How Tuition Helps Bankroll Construction



It’s no secret that state-funded colleges and universities in South Carolina have been raising their tuition at price-gouging levels over the past decade.

It’s also no great mystery that some of those schools, especially bigger ones like the University of South Carolina in Columbia, have been on a mad building spree during these years.

But it might not be so widely known that there is a direct, vital link between the two patterns.

Yes, if you’ve been wondering what gives with all the building projects at USC and elsewhere, look no further than that link, which ties a college’s tuition revenue to the amount of debt it can take on for bricks-and-mortar projects.

It’s a simple formula defined in state law. The way the equation works is: More tuition money equals more debt capacity equals more construction.

Simon Wong, a curious, wonkish researcher with The Nerve’s parent organization, the South Carolina Policy Council, recently rooted out the tuition-construction link by digging into the S.C. Code of Laws, S.C. Commission on Higher Education data and state financial reports.

With a university’s tuition revenue tied to its state bond debt, Wong explained in an interview with The Nerve last Friday, “People who bought the debt would have more confidence that they’ll get their money back, and that’s why increasing tuition is a huge deal.”

Indeed, the tuition-construction link holds profound implications for higher education in South Carolina.

In a recessionary era, from the biggest cities to the smallest towns and rural plots of the Palmetto State, families struggle to pay tuition costs that have skyrocketed more than 100 percent, and in many cases much more than that, at publicly funded colleges and universities since 2001-02.

The Commission on Higher Education maintains a 10-year history of tuition costs that can be viewed here.

Meanwhile, state-funded schools have marched forward with their building plans at varying speeds.

For the big dogs like USC and Clemson University, the pace has been brisk.

In just a couple of USC examples, the university is building a multimillion-dollar athletics village and only days ago the USC board signed off on some $239 million in additional capital projects.

But the results of what some see as USC’s empire building have been mixed.

Witness the university’s Innovista research campus, into which USC has sunk tens of millions of dollars chasing as-yet unrealized visions of rivaling North Carolina’s renowned Research Triangle.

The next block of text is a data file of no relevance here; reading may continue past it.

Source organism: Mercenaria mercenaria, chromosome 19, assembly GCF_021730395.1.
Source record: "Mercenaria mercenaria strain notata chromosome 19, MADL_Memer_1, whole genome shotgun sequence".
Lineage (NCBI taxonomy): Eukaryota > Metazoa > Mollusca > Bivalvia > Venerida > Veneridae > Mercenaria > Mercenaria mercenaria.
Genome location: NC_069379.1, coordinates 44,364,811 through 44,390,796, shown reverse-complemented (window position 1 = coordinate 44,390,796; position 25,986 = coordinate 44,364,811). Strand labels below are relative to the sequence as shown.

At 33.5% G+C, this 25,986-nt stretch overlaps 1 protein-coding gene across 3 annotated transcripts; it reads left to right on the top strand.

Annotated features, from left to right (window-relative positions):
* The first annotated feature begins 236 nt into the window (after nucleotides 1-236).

Such forays into economic development by USC and other state-supported schools have come under increasing scrutiny amid their tuition hikes and the withering economy, which has taken a $2 billion bite out of the state’s general fund in the past few years.

“Our institutions of higher learning need to find a balance that properly funds their primary objective – educating students – and keeps the cost of a college diploma obtainable for our state’s students,” state Rep. Chip Limehouse, R-Charleston, wrote in an op-ed published Sept. 8 in the Moultrie News. Limehouse chairs a House subcommittee that oversees higher education issues.


When it comes to the state’s publicly funded colleges setting priorities, a simple little thing like a phone line puts the matter into perspective.

In July, The Nerve interviewed USC associate professor of political science Mark Tompkins by phone for a story about the length of South Carolina’s legislative session, which is among the longest in the country.

But it wasn’t exactly easy to get Tompkins on the phone. That’s because he had to go to the political science department’s phone to talk.

Why? Because the line in his Columbia campus office had been disconnected.

Budget cuts, he explained when The Nerve asked him about the situation.

A woman answering the political science department’s phone last week said all faculty lines remain disconnected because of budget cuts.

Trying unsuccessfully to reach sociology professor Patrick Nolan, chairman of the USC Faculty Senate, The Nerve discovered last week that the same is true in the sociology department.